Flemington wasn’t crowded by any means, so it was easy to get around, so I headed directly to my favourite spot on the Western Front Lawn to get some photo practice before the main event later in the day.

Maharba started as the favourite and won the race by a length from Hell Queen with Tacito running third.

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Maharba wins the Talindert Stakes

I decided  that I didn’t mind missing Race 4, the Asian Racing Federation Trophy, so made my way to the stalls area to get photos of the main contenders in the feature Black Caviar Lightning.

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Nature Strip – favourite for the Lightning

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I Wish I Win

Race 5 was the more interesting Tony Bourke Memorial, usually run as the Group 3 Frances Tressady Stakes over 1400 metres and for fillies and mares.

Annavisto who won the race last year, started as the warm favourite was victorious again , leading from the start to win by over three lengths from Wrote to Arataki with Excelida running third.

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Annavisto crosses the finish line unopposed

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Annavisto returns to scale

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Wrote to Arataki on her way to the barriers

As the Black Caviar Lightning was scheduled as as Race 7, there was still one more race to run before the feature. This was the  Group 3 CS Hayes Stakes for three year old colts and geldings and also run over 1400 metres

A large field of 14 starters were contesting the event with the favourite being Bank Maur. He ended up unplaced with victory going to Elliptical who narrowly won from Holymanz and Maximillius.

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A wall of horses crosses the finish line in the CS Hayes – Elliptical is the widest in red silks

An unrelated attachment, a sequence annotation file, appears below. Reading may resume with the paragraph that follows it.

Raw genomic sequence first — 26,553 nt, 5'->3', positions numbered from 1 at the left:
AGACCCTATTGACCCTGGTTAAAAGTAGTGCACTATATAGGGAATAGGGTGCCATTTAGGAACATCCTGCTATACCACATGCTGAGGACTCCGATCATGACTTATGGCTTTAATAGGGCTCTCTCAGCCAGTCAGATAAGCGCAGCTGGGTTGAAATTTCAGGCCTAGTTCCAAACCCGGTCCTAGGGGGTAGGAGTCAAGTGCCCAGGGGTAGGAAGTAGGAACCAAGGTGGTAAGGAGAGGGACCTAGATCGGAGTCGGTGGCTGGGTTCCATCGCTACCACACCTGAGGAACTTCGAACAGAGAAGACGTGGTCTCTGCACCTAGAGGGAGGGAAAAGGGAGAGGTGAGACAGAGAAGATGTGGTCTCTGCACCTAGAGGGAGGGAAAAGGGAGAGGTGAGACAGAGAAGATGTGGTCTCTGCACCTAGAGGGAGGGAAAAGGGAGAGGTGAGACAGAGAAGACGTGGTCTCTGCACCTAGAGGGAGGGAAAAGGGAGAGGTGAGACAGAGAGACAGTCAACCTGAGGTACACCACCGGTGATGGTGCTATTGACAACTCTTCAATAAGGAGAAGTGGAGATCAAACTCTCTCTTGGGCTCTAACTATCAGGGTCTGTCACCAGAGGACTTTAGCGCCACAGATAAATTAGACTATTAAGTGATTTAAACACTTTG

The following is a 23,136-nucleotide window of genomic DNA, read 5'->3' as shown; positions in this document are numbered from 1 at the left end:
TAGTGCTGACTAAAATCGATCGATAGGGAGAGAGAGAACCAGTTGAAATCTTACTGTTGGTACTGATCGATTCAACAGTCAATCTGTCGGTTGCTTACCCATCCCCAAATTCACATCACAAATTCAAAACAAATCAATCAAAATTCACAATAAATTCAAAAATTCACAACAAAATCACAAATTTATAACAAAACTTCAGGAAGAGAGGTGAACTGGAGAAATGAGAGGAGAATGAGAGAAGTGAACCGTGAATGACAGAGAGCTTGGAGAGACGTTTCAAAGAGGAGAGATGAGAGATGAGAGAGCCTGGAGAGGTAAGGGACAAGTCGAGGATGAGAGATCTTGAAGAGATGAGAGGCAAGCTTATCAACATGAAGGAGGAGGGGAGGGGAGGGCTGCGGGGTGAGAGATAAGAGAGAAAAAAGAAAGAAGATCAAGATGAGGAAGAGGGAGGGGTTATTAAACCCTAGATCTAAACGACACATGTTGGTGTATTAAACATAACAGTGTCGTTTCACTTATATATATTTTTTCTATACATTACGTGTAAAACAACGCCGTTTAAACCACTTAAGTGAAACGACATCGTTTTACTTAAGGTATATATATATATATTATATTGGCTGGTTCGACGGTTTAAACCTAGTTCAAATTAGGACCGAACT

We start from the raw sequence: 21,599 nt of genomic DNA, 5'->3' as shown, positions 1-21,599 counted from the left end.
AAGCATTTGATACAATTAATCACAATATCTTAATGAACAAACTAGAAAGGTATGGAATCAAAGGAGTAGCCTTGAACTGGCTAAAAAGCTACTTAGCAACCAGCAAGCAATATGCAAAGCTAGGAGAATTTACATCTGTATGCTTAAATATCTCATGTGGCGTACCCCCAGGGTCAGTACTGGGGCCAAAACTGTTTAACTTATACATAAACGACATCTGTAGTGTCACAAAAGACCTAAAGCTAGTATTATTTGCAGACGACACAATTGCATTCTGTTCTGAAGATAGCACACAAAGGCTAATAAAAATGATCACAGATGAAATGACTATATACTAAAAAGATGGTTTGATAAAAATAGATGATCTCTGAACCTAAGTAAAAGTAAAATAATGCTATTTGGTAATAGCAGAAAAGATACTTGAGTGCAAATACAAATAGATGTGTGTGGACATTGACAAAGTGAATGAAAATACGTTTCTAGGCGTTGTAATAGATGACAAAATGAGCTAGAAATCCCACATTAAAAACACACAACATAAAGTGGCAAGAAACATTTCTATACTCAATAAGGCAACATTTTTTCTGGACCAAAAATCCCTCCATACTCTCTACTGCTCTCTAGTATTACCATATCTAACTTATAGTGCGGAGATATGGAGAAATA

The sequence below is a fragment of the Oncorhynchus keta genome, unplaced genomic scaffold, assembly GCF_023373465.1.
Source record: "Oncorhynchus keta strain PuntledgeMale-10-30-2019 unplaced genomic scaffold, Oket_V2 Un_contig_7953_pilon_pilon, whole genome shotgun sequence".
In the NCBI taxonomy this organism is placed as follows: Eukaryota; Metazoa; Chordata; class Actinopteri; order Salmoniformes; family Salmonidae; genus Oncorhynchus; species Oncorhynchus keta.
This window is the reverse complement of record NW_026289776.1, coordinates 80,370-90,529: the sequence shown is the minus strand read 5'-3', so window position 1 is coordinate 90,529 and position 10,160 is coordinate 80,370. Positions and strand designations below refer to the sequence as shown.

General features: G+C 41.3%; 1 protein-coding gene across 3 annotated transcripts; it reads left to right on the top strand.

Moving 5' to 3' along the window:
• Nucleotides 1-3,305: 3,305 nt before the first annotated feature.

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Elliptical on his way to the barriers

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Holymanz on his way to the barriers

A pretty good field had accepted for the Group 1 Black Caviar Lightning and included Nature Strip, acknowledged as the world’s top sprinter.  He naturally was the hot favourite, but was disappointing, failing to run a place. The sole three year old filly Coolangatta, taking advantage of her weight advantage, and skilfully steered by top Jockey Jamie Kah, won the prize from the fast finishing I Wish I Win with Bella Nipotina filling third place, just ahead of September Run.

It  was a surprise result, but Coolangatta is no slouch as a race horse having won the 2022 Magic Millions 2yo Classic and also the Group 1 Moir Stakes last year. It will be interesting to see how she performs in the future.

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Bella Nipotina and Coolangatta return to scale side by side

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Coolangatta returns to scale

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I Wish I Win returns to scale

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Nature Strip returns to scale

The run of the race was no doubt I Wish I Win, who ran from last at the speed of lightning to narrowly miss out on winning.

He’s also one to watch for in the future.

I called it  quits after that and headed home, glad to have witnessed yet another exciting running of the Black Caviar Lightning and seeing Nature Strip once more. He’s now 8 years old and in the twilight of his illustrious career, so there won’t be many more chances to see him in action in the future.

Monday, January 30, 2023

The Waiting Game

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Sophie – a recent photo

Here we are in a brand new year and I’ve been slack, feeling uninspired to write a blog post.

So far in 2023, nothing much has happened, life trundling along as normal as we grow older by the year.